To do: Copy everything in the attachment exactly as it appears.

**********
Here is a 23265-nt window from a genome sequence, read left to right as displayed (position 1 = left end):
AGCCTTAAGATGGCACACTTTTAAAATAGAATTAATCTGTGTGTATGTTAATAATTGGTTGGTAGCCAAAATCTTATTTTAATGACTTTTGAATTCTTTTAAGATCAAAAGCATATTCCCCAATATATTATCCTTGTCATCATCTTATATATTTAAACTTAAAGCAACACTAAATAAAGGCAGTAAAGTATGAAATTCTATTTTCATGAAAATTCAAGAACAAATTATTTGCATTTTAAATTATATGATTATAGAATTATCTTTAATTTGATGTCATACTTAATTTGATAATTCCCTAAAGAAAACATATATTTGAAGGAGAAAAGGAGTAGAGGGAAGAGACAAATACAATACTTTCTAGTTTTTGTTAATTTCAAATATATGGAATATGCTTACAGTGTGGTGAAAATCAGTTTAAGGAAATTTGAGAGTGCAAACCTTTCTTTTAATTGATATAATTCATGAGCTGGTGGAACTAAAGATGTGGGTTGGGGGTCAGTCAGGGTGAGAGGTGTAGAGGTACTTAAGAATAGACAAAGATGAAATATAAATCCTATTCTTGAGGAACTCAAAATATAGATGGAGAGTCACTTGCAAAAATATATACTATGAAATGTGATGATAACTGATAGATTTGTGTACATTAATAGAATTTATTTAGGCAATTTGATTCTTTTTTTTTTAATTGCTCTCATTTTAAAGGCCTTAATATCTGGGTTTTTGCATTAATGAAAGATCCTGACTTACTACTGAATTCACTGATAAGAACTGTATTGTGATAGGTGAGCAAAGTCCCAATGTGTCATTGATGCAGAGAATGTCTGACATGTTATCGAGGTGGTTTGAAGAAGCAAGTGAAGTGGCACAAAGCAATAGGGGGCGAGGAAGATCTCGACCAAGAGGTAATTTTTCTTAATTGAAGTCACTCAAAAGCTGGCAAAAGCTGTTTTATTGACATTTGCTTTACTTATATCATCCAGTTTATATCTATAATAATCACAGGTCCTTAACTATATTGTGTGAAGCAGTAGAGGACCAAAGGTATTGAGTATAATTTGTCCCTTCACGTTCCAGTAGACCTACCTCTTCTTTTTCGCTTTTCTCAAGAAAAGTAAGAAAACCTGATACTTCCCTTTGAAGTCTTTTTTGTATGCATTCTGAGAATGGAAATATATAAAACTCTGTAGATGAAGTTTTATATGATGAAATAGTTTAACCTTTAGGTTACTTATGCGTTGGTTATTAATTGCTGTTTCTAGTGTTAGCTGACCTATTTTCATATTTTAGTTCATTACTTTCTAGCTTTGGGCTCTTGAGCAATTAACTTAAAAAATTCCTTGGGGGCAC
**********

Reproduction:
Here is a 23265-nt window from a genome sequence, read left to right as displayed (position 1 = left end):
AGCCTTAAGATGGCACACTTTTAAAATAGAATTAATCTGTGTGTATGTTAATAATTGGTTGGTAGCCAAAATCTTATTTTAATGACTTTTGAATTCTTTTAAGATCAAAAGCATATTCCCCAATATATTATCCTTGTCATCATCTTATATATTTAAACTTAAAGCAACACTAAATAAAGGCAGTAAAGTATGAAATTCTATTTTCATGAAAATTCAAGAACAAATTATTTGCATTTTAAATTATATGATTATAGAATTATCTTTAATTTGATGTCATACTTAATTTGATAATTCCCTAAAGAAAACATATATTTGAAGGAGAAAAGGAGTAGAGGGAAGAGACAAATACAATACTTTCTAGTTTTTGTTAATTTCAAATATATGGAATATGCTTACAGTGTGGTGAAAATCAGTTTAAGGAAATTTGAGAGTGCAAACCTTTCTTTTAATTGATATAATTCATGAGCTGGTGGAACTAAAGATGTGGGTTGGGGGTCAGTCAGGGTGAGAGGTGTAGAGGTACTTAAGAATAGACAAAGATGAAATATAAATCCTATTCTTGAGGAACTCAAAATATAGATGGAGAGTCACTTGCAAAAATATATACTATGAAATGTGATGATAACTGATAGATTTGTGTACATTAATAGAATTTATTTAGGCAATTTGATTCTTTTTTTTTTAATTGCTCTCATTTTAAAGGCCTTAATATCTGGGTTTTTGCATTAATGAAAGATCCTGACTTACTACTGAATTCACTGATAAGAACTGTATTGTGATAGGTGAGCAAAGTCCCAATGTGTCATTGATGCAGAGAATGTCTGACATGTTATCGAGGTGGTTTGAAGAAGCAAGTGAAGTGGCACAAAGCAATAGGGGGCGAGGAAGATCTCGACCAAGAGGTAATTTTTCTTAATTGAAGTCACTCAAAAGCTGGCAAAAGCTGTTTTATTGACATTTGCTTTACTTATATCATCCAGTTTATATCTATAATAATCACAGGTCCTTAACTATATTGTGTGAAGCAGTAGAGGACCAAAGGTATTGAGTATAATTTGTCCCTTCACGTTCCAGTAGACCTACCTCTTCTTTTTCGCTTTTCTCAAGAAAAGTAAGAAAACCTGATACTTCCCTTTGAAGTCTTTTTTGTATGCATTCTGAGAATGGAAATATATAAAACTCTGTAGATGAAGTTTTATATGATGAAATAGTTTAACCTTTAGGTTACTTATGCGTTGGTTATTAATTGCTGTTTCTAGTGTTAGCTGACCTATTTTCATATTTTAGTTCATTACTTTCTAGCTTTGGGCTCTTGAGCAATTAACTTAAAAAATTCCTTGGGGGCAC